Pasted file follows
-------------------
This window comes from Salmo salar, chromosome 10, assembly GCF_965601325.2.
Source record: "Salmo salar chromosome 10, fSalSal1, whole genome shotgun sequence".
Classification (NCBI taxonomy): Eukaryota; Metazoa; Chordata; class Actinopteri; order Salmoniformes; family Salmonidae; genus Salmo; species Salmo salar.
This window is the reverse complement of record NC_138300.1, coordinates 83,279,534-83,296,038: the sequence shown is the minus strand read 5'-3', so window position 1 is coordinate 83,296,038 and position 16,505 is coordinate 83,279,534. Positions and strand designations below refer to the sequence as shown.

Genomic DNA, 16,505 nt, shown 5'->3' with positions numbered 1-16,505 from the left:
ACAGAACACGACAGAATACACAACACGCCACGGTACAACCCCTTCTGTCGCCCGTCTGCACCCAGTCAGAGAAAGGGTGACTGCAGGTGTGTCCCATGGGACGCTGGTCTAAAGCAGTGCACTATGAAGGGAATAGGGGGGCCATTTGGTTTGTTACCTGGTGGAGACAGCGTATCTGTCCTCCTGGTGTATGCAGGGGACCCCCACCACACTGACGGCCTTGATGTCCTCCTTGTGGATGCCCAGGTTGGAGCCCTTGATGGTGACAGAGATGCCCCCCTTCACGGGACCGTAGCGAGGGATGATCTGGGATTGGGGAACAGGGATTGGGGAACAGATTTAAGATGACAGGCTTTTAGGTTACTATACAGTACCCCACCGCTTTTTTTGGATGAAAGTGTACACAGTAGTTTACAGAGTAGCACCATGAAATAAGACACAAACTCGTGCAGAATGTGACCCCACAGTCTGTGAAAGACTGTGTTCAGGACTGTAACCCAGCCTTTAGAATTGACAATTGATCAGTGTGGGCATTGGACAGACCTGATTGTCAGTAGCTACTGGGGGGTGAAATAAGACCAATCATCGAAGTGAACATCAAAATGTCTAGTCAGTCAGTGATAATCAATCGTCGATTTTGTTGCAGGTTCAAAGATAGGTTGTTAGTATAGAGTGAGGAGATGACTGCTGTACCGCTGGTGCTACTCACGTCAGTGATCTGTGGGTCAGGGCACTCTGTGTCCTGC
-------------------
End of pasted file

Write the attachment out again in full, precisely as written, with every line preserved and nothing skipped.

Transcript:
This window comes from Salmo salar, chromosome 10, assembly GCF_965601325.2.
Source record: "Salmo salar chromosome 10, fSalSal1, whole genome shotgun sequence".
Classification (NCBI taxonomy): Eukaryota; Metazoa; Chordata; class Actinopteri; order Salmoniformes; family Salmonidae; genus Salmo; species Salmo salar.
This window is the reverse complement of record NC_138300.1, coordinates 83,279,534-83,296,038: the sequence shown is the minus strand read 5'-3', so window position 1 is coordinate 83,296,038 and position 16,505 is coordinate 83,279,534. Positions and strand designations below refer to the sequence as shown.

Genomic DNA, 16,505 nt, shown 5'->3' with positions numbered 1-16,505 from the left:
ACAGAACACGACAGAATACACAACACGCCACGGTACAACCCCTTCTGTCGCCCGTCTGCACCCAGTCAGAGAAAGGGTGACTGCAGGTGTGTCCCATGGGACGCTGGTCTAAAGCAGTGCACTATGAAGGGAATAGGGGGGCCATTTGGTTTGTTACCTGGTGGAGACAGCGTATCTGTCCTCCTGGTGTATGCAGGGGACCCCCACCACACTGACGGCCTTGATGTCCTCCTTGTGGATGCCCAGGTTGGAGCCCTTGATGGTGACAGAGATGCCCCCCTTCACGGGACCGTAGCGAGGGATGATCTGGGATTGGGGAACAGGGATTGGGGAACAGATTTAAGATGACAGGCTTTTAGGTTACTATACAGTACCCCACCGCTTTTTTTGGATGAAAGTGTACACAGTAGTTTACAGAGTAGCACCATGAAATAAGACACAAACTCGTGCAGAATGTGACCCCACAGTCTGTGAAAGACTGTGTTCAGGACTGTAACCCAGCCTTTAGAATTGACAATTGATCAGTGTGGGCATTGGACAGACCTGATTGTCAGTAGCTACTGGGGGGTGAAATAAGACCAATCATCGAAGTGAACATCAAAATGTCTAGTCAGTCAGTGATAATCAATCGTCGATTTTGTTGCAGGTTCAAAGATAGGTTGTTAGTATAGAGTGAGGAGATGACTGCTGTACCGCTGGTGCTACTCACGTCAGTGATCTGTGGGTCAGGGCACTCTGTGTCCTGC